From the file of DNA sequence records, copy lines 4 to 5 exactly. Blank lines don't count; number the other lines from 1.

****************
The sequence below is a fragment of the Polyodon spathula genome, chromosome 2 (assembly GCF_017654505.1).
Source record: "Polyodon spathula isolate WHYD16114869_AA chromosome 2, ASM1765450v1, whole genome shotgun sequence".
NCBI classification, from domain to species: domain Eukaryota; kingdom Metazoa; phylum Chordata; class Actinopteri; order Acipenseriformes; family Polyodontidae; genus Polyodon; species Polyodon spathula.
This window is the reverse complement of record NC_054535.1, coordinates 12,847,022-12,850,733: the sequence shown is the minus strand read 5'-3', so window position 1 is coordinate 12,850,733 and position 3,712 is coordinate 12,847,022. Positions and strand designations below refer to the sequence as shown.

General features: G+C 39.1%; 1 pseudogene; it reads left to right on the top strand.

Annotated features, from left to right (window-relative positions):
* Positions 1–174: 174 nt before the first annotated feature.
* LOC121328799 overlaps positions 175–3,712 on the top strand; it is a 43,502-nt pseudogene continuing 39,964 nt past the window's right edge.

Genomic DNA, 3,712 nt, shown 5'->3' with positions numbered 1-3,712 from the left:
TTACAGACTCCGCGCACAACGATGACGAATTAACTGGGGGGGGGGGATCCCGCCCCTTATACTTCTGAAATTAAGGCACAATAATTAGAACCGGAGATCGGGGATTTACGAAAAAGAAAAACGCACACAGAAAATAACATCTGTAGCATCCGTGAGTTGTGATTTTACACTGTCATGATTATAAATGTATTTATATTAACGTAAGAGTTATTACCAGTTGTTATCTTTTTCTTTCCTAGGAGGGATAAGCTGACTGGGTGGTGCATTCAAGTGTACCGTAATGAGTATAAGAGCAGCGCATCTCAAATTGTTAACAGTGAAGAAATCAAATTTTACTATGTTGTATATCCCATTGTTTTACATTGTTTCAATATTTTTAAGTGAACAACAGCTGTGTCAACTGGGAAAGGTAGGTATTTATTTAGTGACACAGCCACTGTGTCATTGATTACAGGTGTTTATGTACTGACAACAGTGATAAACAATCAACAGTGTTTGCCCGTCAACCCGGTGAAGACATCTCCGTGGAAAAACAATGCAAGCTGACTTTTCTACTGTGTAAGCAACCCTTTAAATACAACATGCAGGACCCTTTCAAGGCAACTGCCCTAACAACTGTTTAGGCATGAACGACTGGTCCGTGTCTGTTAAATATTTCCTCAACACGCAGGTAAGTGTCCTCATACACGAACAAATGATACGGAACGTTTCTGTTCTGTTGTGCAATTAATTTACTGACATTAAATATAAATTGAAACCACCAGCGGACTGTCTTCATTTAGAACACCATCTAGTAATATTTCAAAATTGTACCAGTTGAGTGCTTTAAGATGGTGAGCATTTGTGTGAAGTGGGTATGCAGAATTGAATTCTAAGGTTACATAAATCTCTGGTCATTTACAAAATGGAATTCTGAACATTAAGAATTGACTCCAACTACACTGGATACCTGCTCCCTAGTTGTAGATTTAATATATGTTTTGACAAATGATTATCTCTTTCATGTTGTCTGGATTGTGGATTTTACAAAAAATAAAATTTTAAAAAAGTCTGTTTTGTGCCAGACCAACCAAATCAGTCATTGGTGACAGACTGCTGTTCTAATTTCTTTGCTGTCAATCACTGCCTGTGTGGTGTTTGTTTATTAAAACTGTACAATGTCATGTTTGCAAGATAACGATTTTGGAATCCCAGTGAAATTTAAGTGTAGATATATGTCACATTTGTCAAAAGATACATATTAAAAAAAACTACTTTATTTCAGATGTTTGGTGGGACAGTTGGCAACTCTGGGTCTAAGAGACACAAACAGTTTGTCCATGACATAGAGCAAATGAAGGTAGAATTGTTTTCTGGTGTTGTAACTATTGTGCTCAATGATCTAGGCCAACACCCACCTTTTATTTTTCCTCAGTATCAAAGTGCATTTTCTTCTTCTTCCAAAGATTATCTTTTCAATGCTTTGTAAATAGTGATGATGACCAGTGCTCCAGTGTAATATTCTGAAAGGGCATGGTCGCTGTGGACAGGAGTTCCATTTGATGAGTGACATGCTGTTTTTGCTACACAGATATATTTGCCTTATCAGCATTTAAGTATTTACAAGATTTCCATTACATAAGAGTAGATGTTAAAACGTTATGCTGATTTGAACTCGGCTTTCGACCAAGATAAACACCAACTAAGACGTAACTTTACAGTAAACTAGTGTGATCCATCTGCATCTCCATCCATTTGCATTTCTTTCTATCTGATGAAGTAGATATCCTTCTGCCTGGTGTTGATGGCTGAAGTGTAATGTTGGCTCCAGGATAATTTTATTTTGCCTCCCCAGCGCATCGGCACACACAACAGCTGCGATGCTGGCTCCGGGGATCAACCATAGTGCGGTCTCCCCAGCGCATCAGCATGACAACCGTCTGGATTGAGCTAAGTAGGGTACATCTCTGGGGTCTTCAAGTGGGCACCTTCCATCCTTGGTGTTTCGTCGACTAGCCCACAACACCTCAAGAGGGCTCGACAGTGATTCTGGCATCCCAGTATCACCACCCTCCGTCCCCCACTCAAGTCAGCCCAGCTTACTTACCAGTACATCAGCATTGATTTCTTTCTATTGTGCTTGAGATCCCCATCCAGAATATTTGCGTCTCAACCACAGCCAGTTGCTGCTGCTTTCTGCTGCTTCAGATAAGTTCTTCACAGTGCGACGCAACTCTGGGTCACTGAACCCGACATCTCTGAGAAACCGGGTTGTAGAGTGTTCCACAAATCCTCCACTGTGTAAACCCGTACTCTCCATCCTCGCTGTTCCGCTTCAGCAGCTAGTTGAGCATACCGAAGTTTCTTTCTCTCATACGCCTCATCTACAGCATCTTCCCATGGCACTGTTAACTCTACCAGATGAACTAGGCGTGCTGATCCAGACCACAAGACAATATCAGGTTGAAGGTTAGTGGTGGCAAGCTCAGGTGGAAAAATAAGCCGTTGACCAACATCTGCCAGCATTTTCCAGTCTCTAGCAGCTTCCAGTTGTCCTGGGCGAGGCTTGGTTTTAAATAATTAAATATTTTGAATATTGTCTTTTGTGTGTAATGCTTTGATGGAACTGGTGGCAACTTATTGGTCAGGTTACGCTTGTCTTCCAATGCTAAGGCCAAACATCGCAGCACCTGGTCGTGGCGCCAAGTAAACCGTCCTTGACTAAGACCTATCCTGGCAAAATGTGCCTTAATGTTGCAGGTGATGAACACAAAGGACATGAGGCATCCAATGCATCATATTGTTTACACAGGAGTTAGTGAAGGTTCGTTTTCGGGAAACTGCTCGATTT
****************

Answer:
This window is the reverse complement of record NC_054535.1, coordinates 12,847,022-12,850,733: the sequence shown is the minus strand read 5'-3', so window position 1 is coordinate 12,850,733 and position 3,712 is coordinate 12,847,022. Positions and strand designations below refer to the sequence as shown.

General features: G+C 39.1%; 1 pseudogene; it reads left to right on the top strand.